The Genbank database (National Center for Biotechnology Information, USA: NCBI Home page was searched for similar sequences using BLAST search. Based on the search, large number of reference mitochondrial DNA sequences described for wolf and other related canid species were retrieved from the database, for each of the analyzed domain for phylogenetic comparisons. The details of the reference sequences viz., EMBL accession number, source species, sequence length and location, and their original contributors are given in Tables 2 and 3. The 90 d-loop reference sequences retrieved for comparative analysis represented the wolf samples from all over the globe across all the continents. In comparison, there were only few wolf reference sequences specific to cyto-B gene and none for 16S ribosomal DNA. Accordingly, for these two mitochondrial domains reference sequences were from related canid genera/species.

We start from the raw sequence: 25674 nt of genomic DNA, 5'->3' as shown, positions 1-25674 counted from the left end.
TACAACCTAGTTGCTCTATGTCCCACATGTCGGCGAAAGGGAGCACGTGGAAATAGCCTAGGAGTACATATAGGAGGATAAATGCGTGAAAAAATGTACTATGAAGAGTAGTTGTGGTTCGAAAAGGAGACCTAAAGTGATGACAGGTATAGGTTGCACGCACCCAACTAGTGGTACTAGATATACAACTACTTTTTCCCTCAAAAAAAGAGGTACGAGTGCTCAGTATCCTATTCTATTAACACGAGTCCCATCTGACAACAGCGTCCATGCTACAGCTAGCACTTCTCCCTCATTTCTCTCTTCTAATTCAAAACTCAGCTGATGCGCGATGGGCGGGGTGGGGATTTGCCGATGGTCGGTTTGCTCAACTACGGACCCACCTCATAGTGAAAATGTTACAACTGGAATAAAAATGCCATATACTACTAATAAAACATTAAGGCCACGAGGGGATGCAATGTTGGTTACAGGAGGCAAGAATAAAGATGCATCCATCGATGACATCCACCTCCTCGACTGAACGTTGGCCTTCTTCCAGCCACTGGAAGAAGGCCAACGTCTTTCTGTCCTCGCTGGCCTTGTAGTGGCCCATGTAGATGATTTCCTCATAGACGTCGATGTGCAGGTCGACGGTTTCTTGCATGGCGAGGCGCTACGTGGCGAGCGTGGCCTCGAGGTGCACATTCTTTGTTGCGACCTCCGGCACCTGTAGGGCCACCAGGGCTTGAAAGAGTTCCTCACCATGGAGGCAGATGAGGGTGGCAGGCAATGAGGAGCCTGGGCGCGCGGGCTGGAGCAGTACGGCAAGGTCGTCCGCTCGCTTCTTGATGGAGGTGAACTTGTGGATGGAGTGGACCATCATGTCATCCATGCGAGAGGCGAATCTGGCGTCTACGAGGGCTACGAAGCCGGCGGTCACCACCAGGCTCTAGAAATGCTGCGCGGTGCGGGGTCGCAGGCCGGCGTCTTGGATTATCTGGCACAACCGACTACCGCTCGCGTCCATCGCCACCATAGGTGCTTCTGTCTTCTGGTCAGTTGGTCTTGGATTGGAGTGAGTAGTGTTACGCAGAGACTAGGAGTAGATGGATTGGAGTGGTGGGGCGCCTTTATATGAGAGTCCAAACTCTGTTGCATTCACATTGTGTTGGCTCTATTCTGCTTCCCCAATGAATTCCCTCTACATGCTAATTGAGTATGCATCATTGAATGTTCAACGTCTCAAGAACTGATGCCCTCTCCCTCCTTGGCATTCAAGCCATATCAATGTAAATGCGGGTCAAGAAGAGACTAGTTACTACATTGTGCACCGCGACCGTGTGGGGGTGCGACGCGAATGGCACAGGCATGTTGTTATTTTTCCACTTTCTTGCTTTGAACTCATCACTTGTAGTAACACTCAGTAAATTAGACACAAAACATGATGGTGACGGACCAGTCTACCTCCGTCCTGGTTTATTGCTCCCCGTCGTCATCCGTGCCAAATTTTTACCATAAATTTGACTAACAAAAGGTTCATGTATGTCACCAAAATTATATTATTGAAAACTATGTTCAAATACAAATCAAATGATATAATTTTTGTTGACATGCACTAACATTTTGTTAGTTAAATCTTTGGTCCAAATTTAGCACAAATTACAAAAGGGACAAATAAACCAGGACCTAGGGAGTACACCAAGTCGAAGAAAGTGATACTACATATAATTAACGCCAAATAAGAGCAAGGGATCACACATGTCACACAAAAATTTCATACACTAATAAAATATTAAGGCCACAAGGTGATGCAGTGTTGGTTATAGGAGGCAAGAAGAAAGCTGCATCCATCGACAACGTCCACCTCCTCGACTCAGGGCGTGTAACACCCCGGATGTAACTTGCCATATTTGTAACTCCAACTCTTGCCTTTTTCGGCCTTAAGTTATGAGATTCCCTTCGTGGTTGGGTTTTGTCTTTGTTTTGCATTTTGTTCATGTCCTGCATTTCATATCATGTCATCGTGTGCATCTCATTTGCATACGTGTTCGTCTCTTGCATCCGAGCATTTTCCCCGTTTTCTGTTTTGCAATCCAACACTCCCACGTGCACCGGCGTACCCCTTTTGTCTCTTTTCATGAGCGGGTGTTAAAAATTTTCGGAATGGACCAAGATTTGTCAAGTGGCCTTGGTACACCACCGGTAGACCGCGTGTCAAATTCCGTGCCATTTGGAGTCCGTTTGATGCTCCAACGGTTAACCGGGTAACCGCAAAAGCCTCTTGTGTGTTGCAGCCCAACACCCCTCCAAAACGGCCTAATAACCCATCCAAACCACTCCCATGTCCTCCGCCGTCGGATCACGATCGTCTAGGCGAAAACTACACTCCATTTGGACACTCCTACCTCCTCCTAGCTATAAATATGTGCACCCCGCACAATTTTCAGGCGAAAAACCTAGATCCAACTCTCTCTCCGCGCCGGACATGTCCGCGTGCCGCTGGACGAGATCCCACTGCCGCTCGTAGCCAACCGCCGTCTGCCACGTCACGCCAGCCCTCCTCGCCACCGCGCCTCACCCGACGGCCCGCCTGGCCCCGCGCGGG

Table 2 Reference mitochondrial Cytochrome-b and 16S RNA gene sequences used in the phylogenetic analysis
Table 3 Reference mitochondrial control-region sequences obtained from EMBL database and used in the phylogenetic analysis

Data analysis

The sequences obtained in the study were aligned with corresponding reference sequences from the EMBL database using the CLUSTAL program [24] to identify variable nucleotides. The sequences were further edited using GENEDOC program [25]. Diversity statistics of the compared sequences were obtained using Dna-SP ver. 3.51 [[26];]. The nucleotide diversity was used to derive genetic distance estimates and phylogenetic relationships using various analytical routines available in the software package PHYLIP 3.6 [[27];] and Phylo_Win [28]. The aligned sequences, manually checked for gaps and edited at the ends to avoid missing information in some of the compared taxa/entries were used to calculate genetic distance coefficients corrected for multiple hits by the Kimura two parameter [29], TN [30] and HKY model [31] which take into account unequal nucleotide frequencies in present day sequences and also unequal transitions/transversion rates. The distance estimates were used to construct phylogenetic trees using neighbor joining (NJ) and UPGMA methods [3234]. The phylogenetic analysis of the character-state matrices (aligned sequence data) was also carried out using the maximum-parsimony and maximum-likelihood approaches and Kimura 2-parameter with gamma correction. Support for nodes found on the shortest tree was assessed by bootstrap analysis [35].